The radical personalization of the TV experience continues as viewers embrace alternative routes to the medium that defined the last century. According to Adobe’s metrics of online TV viewing, the number of unique monthly TV Everywhere and online TV viewers was up 146% in the last year alone. The number of authenticated online TV users (TV Everywhere) was up a staggering 388%.
While devices are among the leading sources of this migration from standard distribution methods, over-the-top devices -- including game consoles and streaming media set-top boxes like Apple TV and Roku -- are leading the charge. The World Cup was one of the key drivers of this surge. In addition to the growth in raw viewership, the amount of TV content consumed online per viewer was up 55%. This is a habit now.
As much as devices are an important part of this trend, the early indications are that people want freedom from programming schedules more than they necessarily want freedom from the TV itself. To wit, the largest share of growth in the online TV category went to streaming media boxes and game consoles, which saw a 195% market share increase. Apple’s iOS platform is still the leading destination for online TV content (51%), but Android apps were up 28% to account for 20% of the market. The flight from standard Web browser continues, with that platform’s share dropping 41% to 19% overall.
When we lean back with TV content, we tend to really lean back. Adobe reports that for the first time movie content exceeded sports content. Movie networks enjoyed a 125% increase in usage. The average viewer is now watching 4.5 movies a month. Episodic content at the TV and cable networks was up 81%. Sports event viewing was up 31% to 4.2 watched per month among its fans.
In another sign that users are becoming more accustomed to lean-back experiences on smartphones, this was the first time that the smaller screens edged out tablets (14% share vs. 13% share). No doubt the growth in screen size and bandwidth is helping to accelerate the trend. Nevertheless, only 17% of the videos watched on smartphones progressed to the 75% mark, while desktop users were three times as likely to get to the three-quarters mark.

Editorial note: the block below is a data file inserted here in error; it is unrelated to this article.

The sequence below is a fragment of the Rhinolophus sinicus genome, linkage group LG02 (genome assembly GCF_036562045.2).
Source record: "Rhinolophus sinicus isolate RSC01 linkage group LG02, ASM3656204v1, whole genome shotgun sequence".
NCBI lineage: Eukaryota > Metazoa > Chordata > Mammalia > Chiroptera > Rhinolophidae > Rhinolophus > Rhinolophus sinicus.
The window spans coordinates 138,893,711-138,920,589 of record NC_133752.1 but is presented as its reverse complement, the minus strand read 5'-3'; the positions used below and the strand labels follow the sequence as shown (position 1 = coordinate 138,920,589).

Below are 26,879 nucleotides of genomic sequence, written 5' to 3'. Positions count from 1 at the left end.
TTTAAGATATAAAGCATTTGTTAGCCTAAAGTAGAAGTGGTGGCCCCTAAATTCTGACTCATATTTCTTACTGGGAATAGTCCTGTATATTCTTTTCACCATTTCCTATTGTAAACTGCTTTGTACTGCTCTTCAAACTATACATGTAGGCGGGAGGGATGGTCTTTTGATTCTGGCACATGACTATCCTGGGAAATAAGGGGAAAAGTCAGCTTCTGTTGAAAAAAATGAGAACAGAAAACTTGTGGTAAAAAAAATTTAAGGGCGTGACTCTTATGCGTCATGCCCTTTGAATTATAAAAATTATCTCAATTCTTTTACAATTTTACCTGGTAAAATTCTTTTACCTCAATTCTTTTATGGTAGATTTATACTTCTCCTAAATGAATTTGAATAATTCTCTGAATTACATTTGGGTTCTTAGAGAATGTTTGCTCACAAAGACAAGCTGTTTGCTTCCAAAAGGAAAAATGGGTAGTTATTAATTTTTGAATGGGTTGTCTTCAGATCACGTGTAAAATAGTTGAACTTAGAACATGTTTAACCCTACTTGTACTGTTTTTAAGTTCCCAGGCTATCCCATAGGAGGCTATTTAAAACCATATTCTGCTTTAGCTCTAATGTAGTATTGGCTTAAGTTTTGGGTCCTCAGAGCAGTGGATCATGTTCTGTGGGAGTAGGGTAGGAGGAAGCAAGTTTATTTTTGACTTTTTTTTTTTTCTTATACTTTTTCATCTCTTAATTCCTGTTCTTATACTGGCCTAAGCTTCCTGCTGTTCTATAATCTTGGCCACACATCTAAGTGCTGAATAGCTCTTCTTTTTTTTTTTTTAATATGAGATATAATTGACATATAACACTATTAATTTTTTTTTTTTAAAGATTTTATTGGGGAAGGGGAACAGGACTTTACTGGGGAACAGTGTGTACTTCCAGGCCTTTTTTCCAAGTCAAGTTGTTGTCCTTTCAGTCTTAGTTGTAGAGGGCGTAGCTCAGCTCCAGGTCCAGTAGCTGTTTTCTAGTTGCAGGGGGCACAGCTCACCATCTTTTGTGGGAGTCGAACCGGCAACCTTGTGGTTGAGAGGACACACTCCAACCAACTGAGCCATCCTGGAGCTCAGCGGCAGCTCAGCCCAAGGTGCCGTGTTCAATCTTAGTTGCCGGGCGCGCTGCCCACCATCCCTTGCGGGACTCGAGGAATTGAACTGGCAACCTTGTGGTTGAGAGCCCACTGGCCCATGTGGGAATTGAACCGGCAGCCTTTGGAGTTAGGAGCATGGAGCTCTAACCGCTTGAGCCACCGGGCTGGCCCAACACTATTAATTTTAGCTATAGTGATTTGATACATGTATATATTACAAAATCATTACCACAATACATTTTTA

So even as video viewing habits migrate to devices, when they aren’t still glued to the TV itself, smaller still means shorter when it comes to attention. It seems to me this should drive video content providers to make our cross-platform experience much more seamless.
I suspect that many of us are indeed accessing more movie and TV content on these smaller screens, but doing so in smaller bites of a meal we finish or started on a larger screen. I am astonished with the number of TV Everywhere apps from major cable companies that do not allow for handing off video queues and drop-in/drop-out points in a video. I don’t get it, really. Most of the cable entities require authentication and so have my login. Why aren’t they tracking my watch lists and video progress as table stakes? And by the way, this is also true of short-clip video apps.
I would also like to see more granular research on video triaging. Are many of us using mobile-to-screen videos for later consumption we expect will take place on other screens? The metrics we have suggest migration of activity, but don’t tell us enough yet about actual rituals and habits. We are all engaged in a multi-screen dance with our own media that publishers need to service.